Here’s the key question in the Libyan War – Published on Pambazuka News, by Diana Johnstone, December 12, 2011.
The Libyan war has left a legacy of hatred, which may poison the lives of the people there for generations. But, writes Diana Johnstone, that is of no interest to the West, which doesn’t care about the human damage of their humanitarian killings … //
… THE REAL CRUCIAL QUESTION:
In France, whose president Nicolas Sarkozy launched the anti-Kadhafi crusade, the pro-war unanimity has been greater than in the United States. One of the few prominent French personalities to speak out against it is Rony Brauman, a former president of Médecins sans frontières (Doctors Without Borders) and a critic of the ideology of “humanitarian intervention” promoted by another former MSF leader, Bernard Kouchner. The November 24 issue of Le Monde carried a debate between Brauman and the war’s main promoter, Bernard-Henri Lévy, which actually brought out the real crucial question.
The debate began with a few skirmishes about facts. Brauman, who had initially supported the notion of a limited intervention to protect Benghazi, recalled that he had rapidly changed his mind upon realizing that the threats involved were a matter of propaganda, not of observable realities. The aerial attacks on demonstrators in Tripoli were an “invention of Al Jazeera”, he observed.
To which Bernard-Henri Lévy replied in his trademark style of brazen-it-out indignant lying. “What!? An invention of Al Jazeera? How can you, Rony Brauman, deny the reality of those fighter planes swooping down to machinegun demonstrators in Tripoli that the entire world has seen?” Never mind that the entire world has seen no such thing. Bernard-Henri Lévy knows that whatever he says will be heard on television and read in the newspapers, no need for proof. “On the one hand, you had a super-powerful army equipped for decades and prepared for a popular uprising. On the other hand, you had unarmed civilians.”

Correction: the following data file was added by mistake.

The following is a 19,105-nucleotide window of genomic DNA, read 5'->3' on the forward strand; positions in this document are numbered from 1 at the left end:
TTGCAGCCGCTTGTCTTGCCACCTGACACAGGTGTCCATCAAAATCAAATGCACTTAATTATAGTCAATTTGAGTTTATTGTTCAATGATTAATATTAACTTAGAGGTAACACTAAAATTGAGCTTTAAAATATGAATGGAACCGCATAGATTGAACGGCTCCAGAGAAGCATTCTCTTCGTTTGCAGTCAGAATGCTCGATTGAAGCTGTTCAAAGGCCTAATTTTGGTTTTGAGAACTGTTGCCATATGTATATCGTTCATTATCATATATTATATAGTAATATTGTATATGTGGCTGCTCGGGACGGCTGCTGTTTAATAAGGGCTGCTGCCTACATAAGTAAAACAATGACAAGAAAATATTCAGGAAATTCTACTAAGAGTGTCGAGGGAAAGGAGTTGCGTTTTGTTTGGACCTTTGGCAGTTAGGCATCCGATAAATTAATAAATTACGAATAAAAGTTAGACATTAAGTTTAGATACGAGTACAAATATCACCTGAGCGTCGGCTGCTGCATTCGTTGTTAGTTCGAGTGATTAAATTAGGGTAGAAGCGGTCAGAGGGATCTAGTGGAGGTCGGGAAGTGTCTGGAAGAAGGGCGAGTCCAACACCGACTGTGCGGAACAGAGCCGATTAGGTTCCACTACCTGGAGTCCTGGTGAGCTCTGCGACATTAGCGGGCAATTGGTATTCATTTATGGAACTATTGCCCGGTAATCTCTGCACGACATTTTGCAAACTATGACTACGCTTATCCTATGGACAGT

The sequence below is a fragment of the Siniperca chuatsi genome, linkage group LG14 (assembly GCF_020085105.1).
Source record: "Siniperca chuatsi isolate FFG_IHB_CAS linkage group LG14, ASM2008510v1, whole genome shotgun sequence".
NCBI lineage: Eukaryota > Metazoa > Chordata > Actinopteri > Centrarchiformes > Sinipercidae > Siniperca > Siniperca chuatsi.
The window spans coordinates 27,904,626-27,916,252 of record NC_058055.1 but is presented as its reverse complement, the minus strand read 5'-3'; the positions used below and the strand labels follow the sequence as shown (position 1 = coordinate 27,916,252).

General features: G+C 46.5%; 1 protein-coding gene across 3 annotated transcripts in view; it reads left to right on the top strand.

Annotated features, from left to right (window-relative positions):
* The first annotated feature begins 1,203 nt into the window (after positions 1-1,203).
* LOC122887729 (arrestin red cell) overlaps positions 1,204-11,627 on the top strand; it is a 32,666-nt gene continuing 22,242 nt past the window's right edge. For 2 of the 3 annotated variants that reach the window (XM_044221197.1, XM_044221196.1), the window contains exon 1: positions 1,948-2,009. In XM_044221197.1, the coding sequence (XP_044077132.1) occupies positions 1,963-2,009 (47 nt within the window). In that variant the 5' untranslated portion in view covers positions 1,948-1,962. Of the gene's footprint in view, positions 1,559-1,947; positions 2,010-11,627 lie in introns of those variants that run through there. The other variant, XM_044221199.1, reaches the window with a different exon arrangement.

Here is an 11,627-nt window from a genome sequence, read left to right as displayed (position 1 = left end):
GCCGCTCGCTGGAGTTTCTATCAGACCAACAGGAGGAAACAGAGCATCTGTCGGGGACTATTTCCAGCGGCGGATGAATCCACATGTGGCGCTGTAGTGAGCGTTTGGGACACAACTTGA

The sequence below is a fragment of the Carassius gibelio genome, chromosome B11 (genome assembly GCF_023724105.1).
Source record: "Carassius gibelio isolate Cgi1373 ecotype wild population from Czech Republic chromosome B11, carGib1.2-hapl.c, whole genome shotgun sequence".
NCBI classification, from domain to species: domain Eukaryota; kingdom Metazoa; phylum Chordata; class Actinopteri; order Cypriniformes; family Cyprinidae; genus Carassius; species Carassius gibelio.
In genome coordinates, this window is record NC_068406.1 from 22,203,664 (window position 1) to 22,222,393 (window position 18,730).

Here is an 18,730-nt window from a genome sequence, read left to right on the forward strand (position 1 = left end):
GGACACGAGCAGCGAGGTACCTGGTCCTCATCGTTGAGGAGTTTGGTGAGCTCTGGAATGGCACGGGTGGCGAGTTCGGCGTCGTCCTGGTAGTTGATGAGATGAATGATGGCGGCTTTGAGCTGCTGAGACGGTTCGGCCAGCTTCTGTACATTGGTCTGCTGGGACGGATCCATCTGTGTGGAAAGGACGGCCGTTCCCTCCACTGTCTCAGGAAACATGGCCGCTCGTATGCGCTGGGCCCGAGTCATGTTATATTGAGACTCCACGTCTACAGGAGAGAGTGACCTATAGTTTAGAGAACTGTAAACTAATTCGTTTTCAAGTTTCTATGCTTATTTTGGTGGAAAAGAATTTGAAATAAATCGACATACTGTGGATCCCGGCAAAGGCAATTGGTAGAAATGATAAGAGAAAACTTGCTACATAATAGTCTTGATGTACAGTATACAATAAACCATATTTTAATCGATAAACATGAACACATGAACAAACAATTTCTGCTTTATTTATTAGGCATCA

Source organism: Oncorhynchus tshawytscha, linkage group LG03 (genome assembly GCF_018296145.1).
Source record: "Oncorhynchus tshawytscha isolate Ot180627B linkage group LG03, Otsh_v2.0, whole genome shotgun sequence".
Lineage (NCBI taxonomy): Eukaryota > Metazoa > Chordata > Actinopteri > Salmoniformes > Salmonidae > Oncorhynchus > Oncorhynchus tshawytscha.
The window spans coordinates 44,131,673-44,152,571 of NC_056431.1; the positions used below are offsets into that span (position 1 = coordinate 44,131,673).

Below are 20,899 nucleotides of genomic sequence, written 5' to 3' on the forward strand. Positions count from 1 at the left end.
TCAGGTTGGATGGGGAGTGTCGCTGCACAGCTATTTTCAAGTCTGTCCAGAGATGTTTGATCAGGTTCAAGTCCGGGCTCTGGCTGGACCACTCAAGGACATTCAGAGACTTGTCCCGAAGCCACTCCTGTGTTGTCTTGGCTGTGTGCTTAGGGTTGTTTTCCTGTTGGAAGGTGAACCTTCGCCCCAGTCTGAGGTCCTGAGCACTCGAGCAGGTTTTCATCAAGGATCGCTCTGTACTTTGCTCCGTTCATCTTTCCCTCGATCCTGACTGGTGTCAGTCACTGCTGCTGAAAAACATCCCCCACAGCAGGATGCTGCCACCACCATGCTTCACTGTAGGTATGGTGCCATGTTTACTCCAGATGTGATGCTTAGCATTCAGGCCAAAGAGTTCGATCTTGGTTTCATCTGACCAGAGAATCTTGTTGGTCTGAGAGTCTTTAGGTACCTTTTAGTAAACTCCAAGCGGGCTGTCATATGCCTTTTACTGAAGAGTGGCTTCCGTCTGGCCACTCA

Almost none of this was true. Kadhafi, fearing a military coup, had kept his army relatively weak. The much-denounced Western military equipment has never been used and its purchase, like the arms purchases by most oil-rich states, was more of a favor to Western suppliers than a useful contribution to defense. Moreover, the uprising in Libya, in contrast to protests in the surrounding countries, was notoriously armed.
But aside from the facts of the matter, the crucial issue between the two Frenchmen was a matter of principle: is or is not war a good thing?
Asked whether the Libya war marks the victory of the right of intervention, Brauman replied:
“Yes, undoubtedly… Some rejoice at that victory. As for me, I deplore it for I see there the rehabilitation of war as the way to settle conflicts.”
Brauman concluded: “Aside from the frivolity with which the National Transition Council, most of whose members were unknown, was immediately presented by Bernard-Henri Lévy as a secular democratic movement, there is a certain naiveté in wanting to ignore the fact that war creates dynamics favorable to radicals to the detriment of moderates. This war is not over.
“In making the choice of militarizing the revolt, the NTC gave the most violent their opportunity. By supporting that option in the name of democracy, NATO took on a heavy responsibility beyond its means. It is because war is a bad thing in itself that we should not wage it” … (full long text).